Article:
Tuesday, February 22, 2005

Evolution, Fact and Theory

Why Creationists don't understand what a Theory means. Rodney Starck's article Fact, Fable and Darwin in Meridian and in The American Enterprise in Sep 2004 issue of One America was an interesting polemic that concluded:
" I believe that one day there will be a plausible theory of the origin of species. But, if and when that occurs, there will be nothing in any such theory that makes it impossible to propose that the principles involved were not part of God's great design any more than such a theory will demonstrate the existence of God. But, while we wait, why not lift the requirement that high school texts enshrine Darwin's failed attempt as an eternal truth? "
He did not once discuss the currant status of Evolutionary Research and the Modern Synthesis, merely briefly mentioning S. J. Gould and Eldridge in their concern about the place of stasis in the geological record (and here he misquoted, seriously misleading the reader). They have both proposed what is called "Punctual Equilibria". This breakthrough in the field of palaeontology had brought together the many fields of Evolutionary Research in Geology and Biology right down to immunology and microbiology. So why leave them out in the discussion, and why insist Darwin has failed, when anyone that deals with the theory seems to disagree? From the essay in Hens Teeth and Horse's Toes: Further Reflections in Natural History. New York: W. W. Norton & Co., p. 258-260 see Evolution as Fact and Theory Gould explains the misunderstandings (politely) of the debate from the author himself, something Stark should have read as part of his preparation for his confused essay. The quote that Stark used is supplied in this paragraph:
"The history of most fossil species includes two features particularly inconsistent with gradualism, Stephen Jay Gould has acknowledged."
This has been taken out of context and is an example of what has been called "quote mining". This is where Gould introduces Punctuated Equilibrium:
“The modern theory of evolution does not require gradual change. It in fact, the operation of Darwinian processes should yield exactly what we see in the fossil record. It is gradualism that we must reject, not Darwinism. […] Eldridge and I believe that speciation is responsible for almost all evolutionary change. Moreover, the way in which it occurs virtually guarantees that sudden appearance and stasis shall dominate the fossil record. All major theories of speciation maintain that splitting takes place rapidly in very small populations. The theory of geographic, or allopatric, speciation is preferred by most evolutionists for most situations (allopatric means ‘in another place’). A new species can arise when a small segment of the ancestral population is isolated at the periphery of the ancestral range. Large, stable central populations exert a strong homogenizing influence. New and favorable mutations are diluted by the sheer bulk of the population through which they must spread. They may build slowly in frequency, but changing environments usually cancel their selective value long before they reach fixation. Thus, phyletic transformation in large populations should be very rare—as the fossil record proclaims. But small, peripherally isolated groups are cut off from their parental stock. They live as tiny populations in geographic corners of the ancestral range. Selective pressures are usually intense because peripheries mark the edge of ecological tolerance for ancestral forms. Favorable variations spread quickly. Small peripheral isolates are a laboratory of evolutionary change.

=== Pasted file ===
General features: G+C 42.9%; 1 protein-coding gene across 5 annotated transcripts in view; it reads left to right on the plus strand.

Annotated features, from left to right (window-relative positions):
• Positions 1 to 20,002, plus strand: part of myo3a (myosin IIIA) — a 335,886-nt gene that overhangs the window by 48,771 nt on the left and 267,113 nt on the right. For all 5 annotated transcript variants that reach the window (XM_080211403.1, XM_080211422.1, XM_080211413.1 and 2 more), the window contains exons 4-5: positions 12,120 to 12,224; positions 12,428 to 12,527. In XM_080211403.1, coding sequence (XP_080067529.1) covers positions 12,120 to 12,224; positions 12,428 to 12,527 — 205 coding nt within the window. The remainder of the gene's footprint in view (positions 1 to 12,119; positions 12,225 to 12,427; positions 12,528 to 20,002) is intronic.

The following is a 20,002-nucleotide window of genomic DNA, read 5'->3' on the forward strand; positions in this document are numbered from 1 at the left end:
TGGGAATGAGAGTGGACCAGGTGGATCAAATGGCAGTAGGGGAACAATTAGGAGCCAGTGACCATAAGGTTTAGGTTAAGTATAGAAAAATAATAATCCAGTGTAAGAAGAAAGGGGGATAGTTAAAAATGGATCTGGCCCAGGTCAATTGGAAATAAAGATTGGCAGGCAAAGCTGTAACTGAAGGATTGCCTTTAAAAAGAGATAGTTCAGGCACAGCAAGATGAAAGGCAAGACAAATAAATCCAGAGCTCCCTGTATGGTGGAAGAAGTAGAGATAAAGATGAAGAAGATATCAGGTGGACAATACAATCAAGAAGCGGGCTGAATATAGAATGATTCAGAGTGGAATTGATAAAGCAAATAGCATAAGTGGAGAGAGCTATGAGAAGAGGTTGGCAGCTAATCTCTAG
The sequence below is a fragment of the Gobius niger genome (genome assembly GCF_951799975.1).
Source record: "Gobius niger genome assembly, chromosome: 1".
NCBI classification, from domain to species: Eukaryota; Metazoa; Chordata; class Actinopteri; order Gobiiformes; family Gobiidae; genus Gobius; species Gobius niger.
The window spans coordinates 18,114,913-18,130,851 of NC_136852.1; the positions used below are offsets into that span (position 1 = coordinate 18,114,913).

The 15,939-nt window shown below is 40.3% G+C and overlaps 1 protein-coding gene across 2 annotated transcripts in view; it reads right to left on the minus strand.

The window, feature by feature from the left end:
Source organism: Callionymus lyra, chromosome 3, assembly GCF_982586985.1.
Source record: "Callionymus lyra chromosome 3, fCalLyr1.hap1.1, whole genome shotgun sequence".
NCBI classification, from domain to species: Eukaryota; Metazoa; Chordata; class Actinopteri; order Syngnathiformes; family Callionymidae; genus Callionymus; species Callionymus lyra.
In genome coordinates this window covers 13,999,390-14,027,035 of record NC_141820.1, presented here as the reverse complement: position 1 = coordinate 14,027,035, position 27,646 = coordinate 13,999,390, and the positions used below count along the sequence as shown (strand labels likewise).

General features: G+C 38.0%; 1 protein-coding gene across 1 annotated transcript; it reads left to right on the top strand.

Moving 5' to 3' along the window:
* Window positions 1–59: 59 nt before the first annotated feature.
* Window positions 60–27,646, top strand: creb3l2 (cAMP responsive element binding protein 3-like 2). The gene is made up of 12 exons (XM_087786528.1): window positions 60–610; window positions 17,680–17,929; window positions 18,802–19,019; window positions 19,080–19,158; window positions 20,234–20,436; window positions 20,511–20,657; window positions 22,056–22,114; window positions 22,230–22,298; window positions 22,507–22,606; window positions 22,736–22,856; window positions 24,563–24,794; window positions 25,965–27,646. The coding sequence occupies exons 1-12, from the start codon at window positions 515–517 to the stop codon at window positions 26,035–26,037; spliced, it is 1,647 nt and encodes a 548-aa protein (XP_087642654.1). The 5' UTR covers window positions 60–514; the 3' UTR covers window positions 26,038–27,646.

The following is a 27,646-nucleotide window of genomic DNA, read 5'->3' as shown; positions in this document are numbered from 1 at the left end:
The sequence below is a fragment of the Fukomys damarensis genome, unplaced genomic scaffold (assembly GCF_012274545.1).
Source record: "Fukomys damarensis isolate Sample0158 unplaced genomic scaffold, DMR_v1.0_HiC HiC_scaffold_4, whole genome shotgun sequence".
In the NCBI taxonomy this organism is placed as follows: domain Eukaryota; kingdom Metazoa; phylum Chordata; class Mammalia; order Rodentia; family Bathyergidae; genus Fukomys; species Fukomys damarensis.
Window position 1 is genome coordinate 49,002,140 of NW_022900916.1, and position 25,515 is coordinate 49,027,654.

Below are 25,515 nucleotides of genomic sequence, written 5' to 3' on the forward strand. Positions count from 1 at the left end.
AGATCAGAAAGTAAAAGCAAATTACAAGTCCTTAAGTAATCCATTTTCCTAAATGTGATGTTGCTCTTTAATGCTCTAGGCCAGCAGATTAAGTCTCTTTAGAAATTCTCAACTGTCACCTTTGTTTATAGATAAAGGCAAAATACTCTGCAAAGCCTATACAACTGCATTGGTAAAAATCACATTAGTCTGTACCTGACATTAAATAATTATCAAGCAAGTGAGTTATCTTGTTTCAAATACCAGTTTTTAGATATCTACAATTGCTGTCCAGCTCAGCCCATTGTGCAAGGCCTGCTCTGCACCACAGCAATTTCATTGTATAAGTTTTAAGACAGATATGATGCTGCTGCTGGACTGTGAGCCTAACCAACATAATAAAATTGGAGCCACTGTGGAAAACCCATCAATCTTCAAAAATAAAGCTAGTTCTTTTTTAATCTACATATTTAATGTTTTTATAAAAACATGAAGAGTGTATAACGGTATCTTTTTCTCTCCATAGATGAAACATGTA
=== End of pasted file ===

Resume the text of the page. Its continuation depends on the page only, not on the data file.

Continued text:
“What should the fossil record include if most evolution occurs by speciation in peripheral isolates? Species should be static through their range because our fossils are the remains of large central populations. In any local area inhabited by ancestors, a descendant species should appear suddenly by migration from the peripheral region in which it evolved. In the peripheral region itself, we might find direct evidence of speciation, but such good fortune would be rare indeed because the event occurs so rapidly in such a small population. Thus, the fossil record is a faithful rendering of what evolutionary theory predicts, not a pitiful vestige of a once bountiful tale.” — "The Episodic Nature of Evolutionary Change," The Panda's Thumb, New York: W. W. Norton, 1980, pp. 182-184.
This more clearly explains what Gould was going on about than what Stark would have you believe. So we can fails to understand the idea of gradualism as part of the theory, and that punctuated equilibria has replaced that now antiquated idea inherited from an earlier debate in what was then the new science of geology. Stark furthers the misunderstanding by not himself knowing what the nature of a theory is and how they get modified over time. There are plenty of intermediate fossil species found these days in the fossil record that Darwin did not have access to, yet he was honest enough to advise us of his concerns about the lack of detail found at his time and place. Are the Creationists of this world, which Starck actually is from his essay, rather than what he says, deliberately misleading, or, morelikely, picking and choosing what fits an argumnet from what they read. What they read are Creationist literature, therefore a self perpetuating error within their group. Those of us outsid ethe group, still find it curious, but someones stateing up front they are not part of the group, but then argue exactly as a member, is a bit difficult to understand?

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